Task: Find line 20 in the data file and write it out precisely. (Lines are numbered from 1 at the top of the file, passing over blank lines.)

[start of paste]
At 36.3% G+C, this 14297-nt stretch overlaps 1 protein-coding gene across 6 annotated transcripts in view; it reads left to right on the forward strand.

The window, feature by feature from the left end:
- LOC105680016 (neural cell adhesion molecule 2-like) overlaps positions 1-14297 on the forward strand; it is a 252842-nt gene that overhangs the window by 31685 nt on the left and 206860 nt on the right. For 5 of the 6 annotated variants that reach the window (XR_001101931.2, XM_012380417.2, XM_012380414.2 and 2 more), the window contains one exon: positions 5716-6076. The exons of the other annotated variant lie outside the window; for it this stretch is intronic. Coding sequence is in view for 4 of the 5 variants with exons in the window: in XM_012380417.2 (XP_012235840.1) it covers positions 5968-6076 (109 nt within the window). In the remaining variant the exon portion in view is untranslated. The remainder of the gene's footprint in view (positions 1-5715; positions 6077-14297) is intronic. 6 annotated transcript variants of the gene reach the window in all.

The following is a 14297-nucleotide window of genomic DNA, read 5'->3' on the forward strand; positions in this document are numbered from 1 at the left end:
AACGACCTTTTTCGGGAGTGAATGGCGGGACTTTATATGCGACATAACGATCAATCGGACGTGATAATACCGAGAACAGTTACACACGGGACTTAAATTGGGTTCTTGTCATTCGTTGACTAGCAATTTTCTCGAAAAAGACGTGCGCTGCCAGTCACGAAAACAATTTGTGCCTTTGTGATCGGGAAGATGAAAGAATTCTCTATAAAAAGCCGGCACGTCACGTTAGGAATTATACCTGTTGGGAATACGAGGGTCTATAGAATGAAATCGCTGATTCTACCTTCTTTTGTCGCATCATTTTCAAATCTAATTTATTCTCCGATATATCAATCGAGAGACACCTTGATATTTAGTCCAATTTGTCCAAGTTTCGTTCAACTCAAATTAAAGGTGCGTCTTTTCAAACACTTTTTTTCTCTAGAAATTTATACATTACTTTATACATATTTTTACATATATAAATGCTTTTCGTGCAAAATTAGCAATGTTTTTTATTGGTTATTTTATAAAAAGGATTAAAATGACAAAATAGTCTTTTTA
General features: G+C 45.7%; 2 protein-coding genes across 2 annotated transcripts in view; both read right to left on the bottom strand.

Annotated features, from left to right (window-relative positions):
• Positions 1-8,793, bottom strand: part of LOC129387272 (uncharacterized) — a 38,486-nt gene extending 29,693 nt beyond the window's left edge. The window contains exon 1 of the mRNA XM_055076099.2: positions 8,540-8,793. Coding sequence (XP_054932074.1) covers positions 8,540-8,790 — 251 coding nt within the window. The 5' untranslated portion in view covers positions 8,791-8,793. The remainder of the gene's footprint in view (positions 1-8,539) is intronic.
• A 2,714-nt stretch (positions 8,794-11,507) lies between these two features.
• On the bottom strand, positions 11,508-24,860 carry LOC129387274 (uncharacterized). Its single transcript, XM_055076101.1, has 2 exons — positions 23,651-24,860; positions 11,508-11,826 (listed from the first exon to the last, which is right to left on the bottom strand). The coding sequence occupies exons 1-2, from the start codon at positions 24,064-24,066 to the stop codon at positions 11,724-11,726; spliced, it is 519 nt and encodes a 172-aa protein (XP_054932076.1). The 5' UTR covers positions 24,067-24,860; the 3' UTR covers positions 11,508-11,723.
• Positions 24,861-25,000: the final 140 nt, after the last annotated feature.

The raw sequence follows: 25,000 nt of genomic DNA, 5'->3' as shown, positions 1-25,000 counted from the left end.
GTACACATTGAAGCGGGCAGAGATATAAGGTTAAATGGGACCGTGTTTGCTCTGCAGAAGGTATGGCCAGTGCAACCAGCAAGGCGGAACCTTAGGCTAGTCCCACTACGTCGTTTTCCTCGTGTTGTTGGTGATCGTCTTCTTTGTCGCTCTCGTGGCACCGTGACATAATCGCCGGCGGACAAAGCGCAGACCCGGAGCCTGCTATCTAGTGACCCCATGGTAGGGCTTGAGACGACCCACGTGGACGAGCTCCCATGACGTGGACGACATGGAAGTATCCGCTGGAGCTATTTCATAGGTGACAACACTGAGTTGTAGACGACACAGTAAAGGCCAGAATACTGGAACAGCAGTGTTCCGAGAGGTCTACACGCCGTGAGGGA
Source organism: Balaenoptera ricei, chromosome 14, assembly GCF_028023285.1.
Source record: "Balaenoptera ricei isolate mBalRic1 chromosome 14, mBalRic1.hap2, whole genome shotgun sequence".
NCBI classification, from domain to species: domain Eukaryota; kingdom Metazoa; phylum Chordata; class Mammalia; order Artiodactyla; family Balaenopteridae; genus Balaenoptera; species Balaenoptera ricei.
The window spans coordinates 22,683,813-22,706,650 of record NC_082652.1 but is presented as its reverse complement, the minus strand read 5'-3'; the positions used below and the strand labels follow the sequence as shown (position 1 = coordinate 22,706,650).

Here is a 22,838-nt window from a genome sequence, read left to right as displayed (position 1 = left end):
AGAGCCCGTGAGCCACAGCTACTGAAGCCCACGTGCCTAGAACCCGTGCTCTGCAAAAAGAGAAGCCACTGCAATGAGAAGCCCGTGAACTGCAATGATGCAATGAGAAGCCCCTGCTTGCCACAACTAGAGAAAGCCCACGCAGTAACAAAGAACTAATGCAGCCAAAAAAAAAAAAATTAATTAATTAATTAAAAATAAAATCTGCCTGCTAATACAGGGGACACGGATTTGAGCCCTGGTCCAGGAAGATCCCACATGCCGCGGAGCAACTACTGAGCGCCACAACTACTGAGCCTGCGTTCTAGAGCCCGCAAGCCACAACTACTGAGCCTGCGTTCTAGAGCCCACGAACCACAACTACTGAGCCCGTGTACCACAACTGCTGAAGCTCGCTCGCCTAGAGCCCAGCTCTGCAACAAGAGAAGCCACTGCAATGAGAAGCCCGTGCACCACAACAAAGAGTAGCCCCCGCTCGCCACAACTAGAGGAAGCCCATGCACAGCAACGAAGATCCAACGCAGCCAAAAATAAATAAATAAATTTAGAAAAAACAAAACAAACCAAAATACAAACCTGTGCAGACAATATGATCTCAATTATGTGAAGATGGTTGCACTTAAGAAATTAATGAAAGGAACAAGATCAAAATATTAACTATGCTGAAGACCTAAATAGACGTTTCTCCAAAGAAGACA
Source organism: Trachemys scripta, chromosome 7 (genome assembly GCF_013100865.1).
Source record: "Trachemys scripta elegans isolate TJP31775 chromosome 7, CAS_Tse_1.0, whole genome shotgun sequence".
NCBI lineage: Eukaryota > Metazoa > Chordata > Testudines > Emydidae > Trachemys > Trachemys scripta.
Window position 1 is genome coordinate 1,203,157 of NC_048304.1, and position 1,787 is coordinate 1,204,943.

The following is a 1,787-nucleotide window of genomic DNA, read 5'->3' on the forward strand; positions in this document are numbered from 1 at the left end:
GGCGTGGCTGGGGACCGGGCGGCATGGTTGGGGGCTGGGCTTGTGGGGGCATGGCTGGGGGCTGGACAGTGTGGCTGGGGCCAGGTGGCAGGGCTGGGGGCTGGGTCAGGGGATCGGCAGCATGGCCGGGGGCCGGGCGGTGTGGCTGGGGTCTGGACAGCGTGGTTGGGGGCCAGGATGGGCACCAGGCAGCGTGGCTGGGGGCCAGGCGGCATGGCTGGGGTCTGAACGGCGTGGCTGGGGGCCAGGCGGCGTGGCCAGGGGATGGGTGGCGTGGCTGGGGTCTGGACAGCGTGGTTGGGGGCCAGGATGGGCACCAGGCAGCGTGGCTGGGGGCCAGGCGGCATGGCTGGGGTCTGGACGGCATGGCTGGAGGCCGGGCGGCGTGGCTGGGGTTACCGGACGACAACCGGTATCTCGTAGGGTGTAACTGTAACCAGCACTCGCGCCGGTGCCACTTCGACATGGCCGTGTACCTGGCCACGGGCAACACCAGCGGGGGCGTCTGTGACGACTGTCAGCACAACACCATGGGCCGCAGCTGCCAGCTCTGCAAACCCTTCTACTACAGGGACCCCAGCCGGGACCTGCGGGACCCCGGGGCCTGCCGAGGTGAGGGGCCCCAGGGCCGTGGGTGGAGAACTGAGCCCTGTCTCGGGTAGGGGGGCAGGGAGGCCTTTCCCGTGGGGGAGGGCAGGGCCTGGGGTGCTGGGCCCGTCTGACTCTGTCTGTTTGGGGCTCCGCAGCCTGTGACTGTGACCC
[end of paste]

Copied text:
Source organism: Trachemys scripta, chromosome 7 (genome assembly GCF_013100865.1).